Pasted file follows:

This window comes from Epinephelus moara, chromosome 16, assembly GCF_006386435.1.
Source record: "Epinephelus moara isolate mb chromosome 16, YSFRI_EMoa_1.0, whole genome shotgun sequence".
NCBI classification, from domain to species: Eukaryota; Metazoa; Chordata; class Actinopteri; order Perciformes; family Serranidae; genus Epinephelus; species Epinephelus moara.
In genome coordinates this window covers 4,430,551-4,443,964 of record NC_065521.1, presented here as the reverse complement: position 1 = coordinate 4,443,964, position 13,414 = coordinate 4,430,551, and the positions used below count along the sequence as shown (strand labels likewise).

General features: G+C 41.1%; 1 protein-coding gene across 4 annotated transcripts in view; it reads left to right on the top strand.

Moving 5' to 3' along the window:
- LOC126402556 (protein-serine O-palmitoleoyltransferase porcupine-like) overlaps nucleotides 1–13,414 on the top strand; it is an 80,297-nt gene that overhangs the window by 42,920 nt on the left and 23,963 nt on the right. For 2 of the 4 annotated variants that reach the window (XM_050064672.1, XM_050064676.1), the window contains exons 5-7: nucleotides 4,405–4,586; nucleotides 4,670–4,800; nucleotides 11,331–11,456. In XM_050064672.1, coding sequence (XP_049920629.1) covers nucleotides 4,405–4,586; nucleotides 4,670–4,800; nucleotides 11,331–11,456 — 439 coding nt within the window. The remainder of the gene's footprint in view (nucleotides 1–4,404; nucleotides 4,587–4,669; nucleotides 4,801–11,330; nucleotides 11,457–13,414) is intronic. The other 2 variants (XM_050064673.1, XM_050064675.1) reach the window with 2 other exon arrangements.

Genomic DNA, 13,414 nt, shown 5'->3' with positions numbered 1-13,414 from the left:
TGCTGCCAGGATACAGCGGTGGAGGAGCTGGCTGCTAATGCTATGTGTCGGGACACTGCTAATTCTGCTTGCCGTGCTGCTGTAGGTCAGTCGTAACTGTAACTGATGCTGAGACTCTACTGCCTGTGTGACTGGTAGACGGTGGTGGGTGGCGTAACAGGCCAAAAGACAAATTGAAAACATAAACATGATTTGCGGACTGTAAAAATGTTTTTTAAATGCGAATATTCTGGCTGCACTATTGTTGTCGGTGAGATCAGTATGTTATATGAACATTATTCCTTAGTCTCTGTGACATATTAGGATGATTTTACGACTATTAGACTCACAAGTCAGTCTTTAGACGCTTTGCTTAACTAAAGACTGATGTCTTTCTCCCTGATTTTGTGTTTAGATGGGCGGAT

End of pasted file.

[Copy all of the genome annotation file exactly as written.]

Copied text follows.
This window comes from Epinephelus moara, chromosome 16, assembly GCF_006386435.1.
Source record: "Epinephelus moara isolate mb chromosome 16, YSFRI_EMoa_1.0, whole genome shotgun sequence".
NCBI classification, from domain to species: Eukaryota; Metazoa; Chordata; class Actinopteri; order Perciformes; family Serranidae; genus Epinephelus; species Epinephelus moara.
In genome coordinates this window covers 4,430,551-4,443,964 of record NC_065521.1, presented here as the reverse complement: position 1 = coordinate 4,443,964, position 13,414 = coordinate 4,430,551, and the positions used below count along the sequence as shown (strand labels likewise).

General features: G+C 41.1%; 1 protein-coding gene across 4 annotated transcripts in view; it reads left to right on the top strand.

Moving 5' to 3' along the window:
- LOC126402556 (protein-serine O-palmitoleoyltransferase porcupine-like) overlaps nucleotides 1–13,414 on the top strand; it is an 80,297-nt gene that overhangs the window by 42,920 nt on the left and 23,963 nt on the right. For 2 of the 4 annotated variants that reach the window (XM_050064672.1, XM_050064676.1), the window contains exons 5-7: nucleotides 4,405–4,586; nucleotides 4,670–4,800; nucleotides 11,331–11,456. In XM_050064672.1, coding sequence (XP_049920629.1) covers nucleotides 4,405–4,586; nucleotides 4,670–4,800; nucleotides 11,331–11,456 — 439 coding nt within the window. The remainder of the gene's footprint in view (nucleotides 1–4,404; nucleotides 4,587–4,669; nucleotides 4,801–11,330; nucleotides 11,457–13,414) is intronic. The other 2 variants (XM_050064673.1, XM_050064675.1) reach the window with 2 other exon arrangements.

Genomic DNA, 13,414 nt, shown 5'->3' with positions numbered 1-13,414 from the left:
TGCTGCCAGGATACAGCGGTGGAGGAGCTGGCTGCTAATGCTATGTGTCGGGACACTGCTAATTCTGCTTGCCGTGCTGCTGTAGGTCAGTCGTAACTGTAACTGATGCTGAGACTCTACTGCCTGTGTGACTGGTAGACGGTGGTGGGTGGCGTAACAGGCCAAAAGACAAATTGAAAACATAAACATGATTTGCGGACTGTAAAAATGTTTTTTAAATGCGAATATTCTGGCTGCACTATTGTTGTCGGTGAGATCAGTATGTTATATGAACATTATTCCTTAGTCTCTGTGACATATTAGGATGATTTTACGACTATTAGACTCACAAGTCAGTCTTTAGACGCTTTGCTTAACTAAAGACTGATGTCTTTCTCCCTGATTTTGTGTTTAGATGGGCGGAT